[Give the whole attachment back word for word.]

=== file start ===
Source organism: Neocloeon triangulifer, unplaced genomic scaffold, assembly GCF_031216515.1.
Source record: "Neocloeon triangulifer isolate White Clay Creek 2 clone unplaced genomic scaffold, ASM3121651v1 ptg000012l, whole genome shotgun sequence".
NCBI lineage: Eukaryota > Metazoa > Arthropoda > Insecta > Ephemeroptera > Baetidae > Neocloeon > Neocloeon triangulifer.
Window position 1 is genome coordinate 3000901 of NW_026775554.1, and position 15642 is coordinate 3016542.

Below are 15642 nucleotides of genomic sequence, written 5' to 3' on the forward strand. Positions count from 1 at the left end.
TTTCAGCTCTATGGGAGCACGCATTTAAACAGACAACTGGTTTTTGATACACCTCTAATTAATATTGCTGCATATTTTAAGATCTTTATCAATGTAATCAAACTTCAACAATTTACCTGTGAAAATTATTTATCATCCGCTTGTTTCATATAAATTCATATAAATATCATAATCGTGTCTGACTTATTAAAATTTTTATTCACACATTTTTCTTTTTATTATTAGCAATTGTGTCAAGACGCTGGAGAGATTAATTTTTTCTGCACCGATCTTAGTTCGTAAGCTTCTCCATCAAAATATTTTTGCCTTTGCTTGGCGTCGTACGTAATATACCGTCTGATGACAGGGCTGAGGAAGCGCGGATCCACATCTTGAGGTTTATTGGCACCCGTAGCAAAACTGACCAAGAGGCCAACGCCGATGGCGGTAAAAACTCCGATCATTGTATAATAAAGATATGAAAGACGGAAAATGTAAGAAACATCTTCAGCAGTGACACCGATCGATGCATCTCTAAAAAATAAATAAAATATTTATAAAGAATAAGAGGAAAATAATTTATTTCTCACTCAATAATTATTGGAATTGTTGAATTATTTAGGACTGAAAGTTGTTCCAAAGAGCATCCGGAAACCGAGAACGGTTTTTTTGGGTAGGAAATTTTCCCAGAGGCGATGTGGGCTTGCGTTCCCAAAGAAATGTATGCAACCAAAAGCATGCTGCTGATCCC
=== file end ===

Source organism: Neocloeon triangulifer, unplaced genomic scaffold, assembly GCF_031216515.1.
Source record: "Neocloeon triangulifer isolate White Clay Creek 2 clone unplaced genomic scaffold, ASM3121651v1 ptg000012l, whole genome shotgun sequence".
NCBI lineage: Eukaryota > Metazoa > Arthropoda > Insecta > Ephemeroptera > Baetidae > Neocloeon > Neocloeon triangulifer.
Window position 1 is genome coordinate 3000901 of NW_026775554.1, and position 15642 is coordinate 3016542.

Below are 15642 nucleotides of genomic sequence, written 5' to 3' on the forward strand. Positions count from 1 at the left end.
TTTCAGCTCTATGGGAGCACGCATTTAAACAGACAACTGGTTTTTGATACACCTCTAATTAATATTGCTGCATATTTTAAGATCTTTATCAATGTAATCAAACTTCAACAATTTACCTGTGAAAATTATTTATCATCCGCTTGTTTCATATAAATTCATATAAATATCATAATCGTGTCTGACTTATTAAAATTTTTATTCACACATTTTTCTTTTTATTATTAGCAATTGTGTCAAGACGCTGGAGAGATTAATTTTTTCTGCACCGATCTTAGTTCGTAAGCTTCTCCATCAAAATATTTTTGCCTTTGCTTGGCGTCGTACGTAATATACCGTCTGATGACAGGGCTGAGGAAGCGCGGATCCACATCTTGAGGTTTATTGGCACCCGTAGCAAAACTGACCAAGAGGCCAACGCCGATGGCGGTAAAAACTCCGATCATTGTATAATAAAGATATGAAAGACGGAAAATGTAAGAAACATCTTCAGCAGTGACACCGATCGATGCATCTCTAAAAAATAAATAAAATATTTATAAAGAATAAGAGGAAAATAATTTATTTCTCACTCAATAATTATTGGAATTGTTGAATTATTTAGGACTGAAAGTTGTTCCAAAGAGCATCCGGAAACCGAGAACGGTTTTTTTGGGTAGGAAATTTTCCCAGAGGCGATGTGGGCTTGCGTTCCCAAAGAAATGTATGCAACCAAAAGCATGCTGCTGATCCC